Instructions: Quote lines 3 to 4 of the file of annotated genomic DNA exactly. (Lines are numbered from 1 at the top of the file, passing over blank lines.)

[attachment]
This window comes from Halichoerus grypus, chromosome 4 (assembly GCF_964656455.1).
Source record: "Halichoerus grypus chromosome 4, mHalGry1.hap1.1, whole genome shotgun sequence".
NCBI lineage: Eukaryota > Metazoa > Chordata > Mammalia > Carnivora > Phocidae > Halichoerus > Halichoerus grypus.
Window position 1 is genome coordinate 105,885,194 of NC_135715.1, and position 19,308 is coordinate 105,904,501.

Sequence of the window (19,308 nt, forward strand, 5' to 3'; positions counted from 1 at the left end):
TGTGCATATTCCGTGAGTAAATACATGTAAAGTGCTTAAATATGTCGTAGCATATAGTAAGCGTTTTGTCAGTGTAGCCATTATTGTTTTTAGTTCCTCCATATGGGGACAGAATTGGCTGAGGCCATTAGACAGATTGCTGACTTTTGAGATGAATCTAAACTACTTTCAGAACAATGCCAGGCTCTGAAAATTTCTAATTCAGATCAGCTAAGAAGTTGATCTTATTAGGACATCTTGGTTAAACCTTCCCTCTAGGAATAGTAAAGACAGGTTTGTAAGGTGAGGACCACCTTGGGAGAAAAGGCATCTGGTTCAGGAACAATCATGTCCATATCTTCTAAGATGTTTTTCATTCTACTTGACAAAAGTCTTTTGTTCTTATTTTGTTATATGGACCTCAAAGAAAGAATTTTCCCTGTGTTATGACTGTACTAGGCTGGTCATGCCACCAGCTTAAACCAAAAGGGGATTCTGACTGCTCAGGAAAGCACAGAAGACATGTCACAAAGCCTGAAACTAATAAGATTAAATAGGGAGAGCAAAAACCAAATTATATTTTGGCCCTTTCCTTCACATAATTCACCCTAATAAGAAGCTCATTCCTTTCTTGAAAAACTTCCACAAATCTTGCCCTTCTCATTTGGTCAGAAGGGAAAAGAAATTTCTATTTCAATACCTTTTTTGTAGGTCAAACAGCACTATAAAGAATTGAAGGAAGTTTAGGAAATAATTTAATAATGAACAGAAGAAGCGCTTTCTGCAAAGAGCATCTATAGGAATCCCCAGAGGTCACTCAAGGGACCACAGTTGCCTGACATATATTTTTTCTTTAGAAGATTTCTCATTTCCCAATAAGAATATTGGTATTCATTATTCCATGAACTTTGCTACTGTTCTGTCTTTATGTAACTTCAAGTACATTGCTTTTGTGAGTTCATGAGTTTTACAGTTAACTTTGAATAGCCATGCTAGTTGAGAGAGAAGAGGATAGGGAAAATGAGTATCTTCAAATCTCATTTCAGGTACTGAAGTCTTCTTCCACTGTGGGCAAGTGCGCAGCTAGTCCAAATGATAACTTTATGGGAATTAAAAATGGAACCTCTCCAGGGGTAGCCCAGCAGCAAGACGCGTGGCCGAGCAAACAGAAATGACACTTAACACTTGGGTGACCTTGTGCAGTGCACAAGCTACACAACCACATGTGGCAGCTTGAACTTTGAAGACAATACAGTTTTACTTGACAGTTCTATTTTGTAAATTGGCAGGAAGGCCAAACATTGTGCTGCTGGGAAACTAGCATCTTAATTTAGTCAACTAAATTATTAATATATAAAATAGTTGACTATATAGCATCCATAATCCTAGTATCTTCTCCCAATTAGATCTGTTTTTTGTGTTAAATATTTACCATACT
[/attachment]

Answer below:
NCBI lineage: Eukaryota > Metazoa > Chordata > Mammalia > Carnivora > Phocidae > Halichoerus > Halichoerus grypus.
Window position 1 is genome coordinate 105,885,194 of NC_135715.1, and position 19,308 is coordinate 105,904,501.